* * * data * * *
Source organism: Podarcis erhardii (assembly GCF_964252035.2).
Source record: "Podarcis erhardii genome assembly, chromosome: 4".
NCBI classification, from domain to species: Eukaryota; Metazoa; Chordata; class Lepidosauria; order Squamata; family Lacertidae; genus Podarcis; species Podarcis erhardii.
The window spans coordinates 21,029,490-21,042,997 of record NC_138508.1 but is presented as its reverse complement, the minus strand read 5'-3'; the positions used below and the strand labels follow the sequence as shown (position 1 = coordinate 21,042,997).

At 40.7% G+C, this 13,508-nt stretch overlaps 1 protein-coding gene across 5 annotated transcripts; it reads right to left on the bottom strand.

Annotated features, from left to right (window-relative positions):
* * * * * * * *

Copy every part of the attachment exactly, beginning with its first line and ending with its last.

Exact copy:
Source organism: Podarcis erhardii (assembly GCF_964252035.2).
Source record: "Podarcis erhardii genome assembly, chromosome: 4".
NCBI classification, from domain to species: Eukaryota; Metazoa; Chordata; class Lepidosauria; order Squamata; family Lacertidae; genus Podarcis; species Podarcis erhardii.
The window spans coordinates 21,029,490-21,042,997 of record NC_138508.1 but is presented as its reverse complement, the minus strand read 5'-3'; the positions used below and the strand labels follow the sequence as shown (position 1 = coordinate 21,042,997).

At 40.7% G+C, this 13,508-nt stretch overlaps 1 protein-coding gene across 5 annotated transcripts; it reads right to left on the bottom strand.

Annotated features, from left to right (window-relative positions):